SOURCE: Weather.com DATE: June 9, 2018 SNIP: Heavy rainfall from storms has increased by up to 70 percent in some areas of the United States since the 1950s and will only get worse in the coming years, thanks to global warming, scientists say. The 2014 National Climate Assessment reported that downpours from storms are dumping more water across the nation than ever before, with the Midwest, Pacific Northwest and the Upper Plains receiving the greatest increase in heavy rainfall. The Environmental Protection Agency notes that heavy rainfall events have increased by 70 percent in the Pacific Northwest over the past six decades or so, more than any other region in the United States. Andreas Prein of the University Corporation for Atmospheric Research (UCAR) and the National Center for Atmospheric Research (NCAR) says peak rain rates, which arrive when the core of a storm is overhead, have increased across the country by 30 percent over the past 60 years. And while some areas will continue to get wetter from heavy downpours, other regions will get drier. “The combination of more intense rainfall and the spreading of heavy rainfall over larger areas means that we will face a higher flood risk than previously predicted,” Prein said in a press release. “If a whole catchment area gets hammered by high rain rates, that creates a much more serious situation than a thunderstorm dropping intense rain over parts of the...
Is Arctic warming influencing the UK’s extreme weather?

Is Arctic warming influencing the UK’s extreme weather?

SOURCE: University of Lincoln DATE: January 4, 2018 SNIP: Severe snowy weather in winter or extreme rains in summer in the UK might be influenced by warming trends in the Arctic, according to new findings. Climate scientists from the UK and the US examined historic data of extreme weather events in the UK over the past decade and compared them with the position of the North Atlantic polar atmospheric jet steam using a measure called the North Atlantic Oscillation (NAO) index. The NAO indicates the position of the jet stream – which is a giant current of air that broadly flows eastwards over mid-latitude regions around the globe – through a diagram which shows ‘negative’and ‘positive’ spikes, similar to how a heart monitor looks. The researchers highlight that the exceptionally wet UK summers of 2007 and 2012 had notably negative readings of the NAO, as did the cold, snowy winters of 2009/2010 and 2010/2011, while the exceptionally mild, wet, stormy winters experienced in 2013/2014 and 2015/2016 showed pronounced positive spikes. The scientists also highlighted a correlation between the jet stream’s altered path over the past decade – so-called jet stream ‘waviness’ – and an increase during summer months in a phenomenon called Greenland high-pressure blocking, which represents areas of high pressure that remain nearly stationary over the Greenland region and distort the usual progression of storms across the North Atlantic. Increased jet waviness is associated with a weakening of the jet stream, and the accompanying ‘blocking’ is linked to some of the most extreme UK seasonal weather events experienced over the past decade. The strength and path of the...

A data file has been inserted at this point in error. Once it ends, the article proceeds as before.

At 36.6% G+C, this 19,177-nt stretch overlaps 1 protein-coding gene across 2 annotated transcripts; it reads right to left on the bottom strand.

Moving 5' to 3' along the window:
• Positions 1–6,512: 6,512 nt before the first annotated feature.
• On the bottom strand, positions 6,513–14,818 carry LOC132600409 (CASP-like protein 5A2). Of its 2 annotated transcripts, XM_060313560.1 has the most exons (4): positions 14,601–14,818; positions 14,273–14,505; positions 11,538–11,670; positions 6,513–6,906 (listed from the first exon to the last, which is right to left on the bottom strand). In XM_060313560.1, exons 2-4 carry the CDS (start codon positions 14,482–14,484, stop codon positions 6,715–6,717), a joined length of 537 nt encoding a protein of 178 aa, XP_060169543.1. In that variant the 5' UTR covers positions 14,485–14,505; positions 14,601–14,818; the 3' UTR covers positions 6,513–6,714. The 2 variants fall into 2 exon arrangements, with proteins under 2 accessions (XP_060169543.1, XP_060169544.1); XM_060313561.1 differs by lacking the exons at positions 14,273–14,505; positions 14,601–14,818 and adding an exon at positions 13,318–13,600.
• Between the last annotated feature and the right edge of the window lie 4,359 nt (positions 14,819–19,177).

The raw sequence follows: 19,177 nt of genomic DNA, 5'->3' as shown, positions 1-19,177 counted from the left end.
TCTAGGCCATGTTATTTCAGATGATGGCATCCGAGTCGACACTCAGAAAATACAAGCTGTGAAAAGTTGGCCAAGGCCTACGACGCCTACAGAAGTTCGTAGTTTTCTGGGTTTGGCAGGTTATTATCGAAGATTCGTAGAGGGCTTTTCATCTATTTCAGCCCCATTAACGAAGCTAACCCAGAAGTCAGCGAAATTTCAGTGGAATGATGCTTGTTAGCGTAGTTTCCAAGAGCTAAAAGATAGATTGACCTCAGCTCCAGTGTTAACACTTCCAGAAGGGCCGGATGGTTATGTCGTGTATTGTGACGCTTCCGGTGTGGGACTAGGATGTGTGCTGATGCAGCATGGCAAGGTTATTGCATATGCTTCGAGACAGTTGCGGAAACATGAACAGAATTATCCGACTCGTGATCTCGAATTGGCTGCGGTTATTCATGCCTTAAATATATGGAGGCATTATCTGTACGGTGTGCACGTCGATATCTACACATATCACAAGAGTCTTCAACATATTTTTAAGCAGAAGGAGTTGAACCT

It’s Not the Heat. It’s the Humidity.

It’s Not the Heat. It’s the Humidity.

SOURCE: Slate and Columbia University DATE: December 22, 2017 SNIP: “It’s not the heat that kills you. It’s the humidity.” As climate change progresses, this is likely to become gruesomely true, according to a new study published Friday in Environmental Research Letters. Climate change–induced increases in humidity could actually exacerbate the effects of heat to the point of making certain places in the world uninhabitable later this century. By 2080, the researchers predict, we’ll see measurements of heat and humidity that go far beyond safe thresholds in which individuals can still function normally. For individuals too poor to afford cooling systems, who have no housing, or anyone with poor health already, the humidity could be lethal. The study’s model predicts that in many places in the world, under worse estimates for global warming rates, those temperatures could stretch for up to 100 to 250 days a year by 2080. [H]undreds of millions could experience a staggering 95 degrees Fahrenheit at 100 percent humidity—which is literally off the charts on the heat index. In “dry” heat terms, this would feel like 170 degrees...